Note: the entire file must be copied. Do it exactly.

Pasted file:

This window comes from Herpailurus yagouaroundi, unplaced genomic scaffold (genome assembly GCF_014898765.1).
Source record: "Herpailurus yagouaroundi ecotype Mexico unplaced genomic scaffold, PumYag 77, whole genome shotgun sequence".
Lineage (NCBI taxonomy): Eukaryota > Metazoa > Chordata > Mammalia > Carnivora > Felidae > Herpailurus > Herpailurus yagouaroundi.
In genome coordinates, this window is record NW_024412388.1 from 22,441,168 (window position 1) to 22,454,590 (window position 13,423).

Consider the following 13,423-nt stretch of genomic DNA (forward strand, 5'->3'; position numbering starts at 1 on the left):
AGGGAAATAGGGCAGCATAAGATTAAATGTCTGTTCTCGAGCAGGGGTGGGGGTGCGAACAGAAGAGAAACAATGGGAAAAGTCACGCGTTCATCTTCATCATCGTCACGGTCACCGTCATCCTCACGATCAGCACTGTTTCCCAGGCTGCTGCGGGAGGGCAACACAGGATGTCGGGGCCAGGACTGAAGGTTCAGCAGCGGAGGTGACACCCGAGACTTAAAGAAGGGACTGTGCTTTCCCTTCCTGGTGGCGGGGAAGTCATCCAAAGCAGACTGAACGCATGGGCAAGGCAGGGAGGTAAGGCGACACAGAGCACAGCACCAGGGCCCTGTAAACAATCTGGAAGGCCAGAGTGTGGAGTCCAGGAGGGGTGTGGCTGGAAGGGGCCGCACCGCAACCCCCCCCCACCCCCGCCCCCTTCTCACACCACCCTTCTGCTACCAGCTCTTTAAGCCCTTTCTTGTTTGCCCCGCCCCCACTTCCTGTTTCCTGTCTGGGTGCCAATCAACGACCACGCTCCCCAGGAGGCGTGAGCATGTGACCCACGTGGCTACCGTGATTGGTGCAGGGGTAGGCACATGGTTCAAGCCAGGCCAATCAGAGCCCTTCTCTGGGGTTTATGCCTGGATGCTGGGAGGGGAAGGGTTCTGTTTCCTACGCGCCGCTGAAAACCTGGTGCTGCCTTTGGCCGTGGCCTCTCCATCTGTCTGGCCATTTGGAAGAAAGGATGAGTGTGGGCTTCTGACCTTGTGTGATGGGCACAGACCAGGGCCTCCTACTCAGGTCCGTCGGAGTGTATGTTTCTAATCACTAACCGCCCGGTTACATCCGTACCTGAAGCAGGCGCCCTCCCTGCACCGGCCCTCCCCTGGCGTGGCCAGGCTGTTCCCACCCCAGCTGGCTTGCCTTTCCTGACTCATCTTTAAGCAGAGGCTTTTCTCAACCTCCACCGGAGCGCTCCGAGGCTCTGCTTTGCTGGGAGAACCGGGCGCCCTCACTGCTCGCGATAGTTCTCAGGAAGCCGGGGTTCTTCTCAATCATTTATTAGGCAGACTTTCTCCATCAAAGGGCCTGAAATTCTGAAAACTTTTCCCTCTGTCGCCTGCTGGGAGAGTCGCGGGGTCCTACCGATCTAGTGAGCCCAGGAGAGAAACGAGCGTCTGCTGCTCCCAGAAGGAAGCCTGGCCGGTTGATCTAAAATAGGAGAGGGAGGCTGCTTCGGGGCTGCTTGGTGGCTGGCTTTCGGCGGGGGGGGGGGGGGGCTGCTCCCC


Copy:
This window comes from Herpailurus yagouaroundi, unplaced genomic scaffold (genome assembly GCF_014898765.1).
Source record: "Herpailurus yagouaroundi ecotype Mexico unplaced genomic scaffold, PumYag 77, whole genome shotgun sequence".
Lineage (NCBI taxonomy): Eukaryota > Metazoa > Chordata > Mammalia > Carnivora > Felidae > Herpailurus > Herpailurus yagouaroundi.
In genome coordinates, this window is record NW_024412388.1 from 22,441,168 (window position 1) to 22,454,590 (window position 13,423).

Consider the following 13,423-nt stretch of genomic DNA (forward strand, 5'->3'; position numbering starts at 1 on the left):
AGGGAAATAGGGCAGCATAAGATTAAATGTCTGTTCTCGAGCAGGGGTGGGGGTGCGAACAGAAGAGAAACAATGGGAAAAGTCACGCGTTCATCTTCATCATCGTCACGGTCACCGTCATCCTCACGATCAGCACTGTTTCCCAGGCTGCTGCGGGAGGGCAACACAGGATGTCGGGGCCAGGACTGAAGGTTCAGCAGCGGAGGTGACACCCGAGACTTAAAGAAGGGACTGTGCTTTCCCTTCCTGGTGGCGGGGAAGTCATCCAAAGCAGACTGAACGCATGGGCAAGGCAGGGAGGTAAGGCGACACAGAGCACAGCACCAGGGCCCTGTAAACAATCTGGAAGGCCAGAGTGTGGAGTCCAGGAGGGGTGTGGCTGGAAGGGGCCGCACCGCAACCCCCCCCCACCCCCGCCCCCTTCTCACACCACCCTTCTGCTACCAGCTCTTTAAGCCCTTTCTTGTTTGCCCCGCCCCCACTTCCTGTTTCCTGTCTGGGTGCCAATCAACGACCACGCTCCCCAGGAGGCGTGAGCATGTGACCCACGTGGCTACCGTGATTGGTGCAGGGGTAGGCACATGGTTCAAGCCAGGCCAATCAGAGCCCTTCTCTGGGGTTTATGCCTGGATGCTGGGAGGGGAAGGGTTCTGTTTCCTACGCGCCGCTGAAAACCTGGTGCTGCCTTTGGCCGTGGCCTCTCCATCTGTCTGGCCATTTGGAAGAAAGGATGAGTGTGGGCTTCTGACCTTGTGTGATGGGCACAGACCAGGGCCTCCTACTCAGGTCCGTCGGAGTGTATGTTTCTAATCACTAACCGCCCGGTTACATCCGTACCTGAAGCAGGCGCCCTCCCTGCACCGGCCCTCCCCTGGCGTGGCCAGGCTGTTCCCACCCCAGCTGGCTTGCCTTTCCTGACTCATCTTTAAGCAGAGGCTTTTCTCAACCTCCACCGGAGCGCTCCGAGGCTCTGCTTTGCTGGGAGAACCGGGCGCCCTCACTGCTCGCGATAGTTCTCAGGAAGCCGGGGTTCTTCTCAATCATTTATTAGGCAGACTTTCTCCATCAAAGGGCCTGAAATTCTGAAAACTTTTCCCTCTGTCGCCTGCTGGGAGAGTCGCGGGGTCCTACCGATCTAGTGAGCCCAGGAGAGAAACGAGCGTCTGCTGCTCCCAGAAGGAAGCCTGGCCGGTTGATCTAAAATAGGAGAGGGAGGCTGCTTCGGGGCTGCTTGGTGGCTGGCTTTCGGCGGGGGGGGGGGGGGGCTGCTCCCC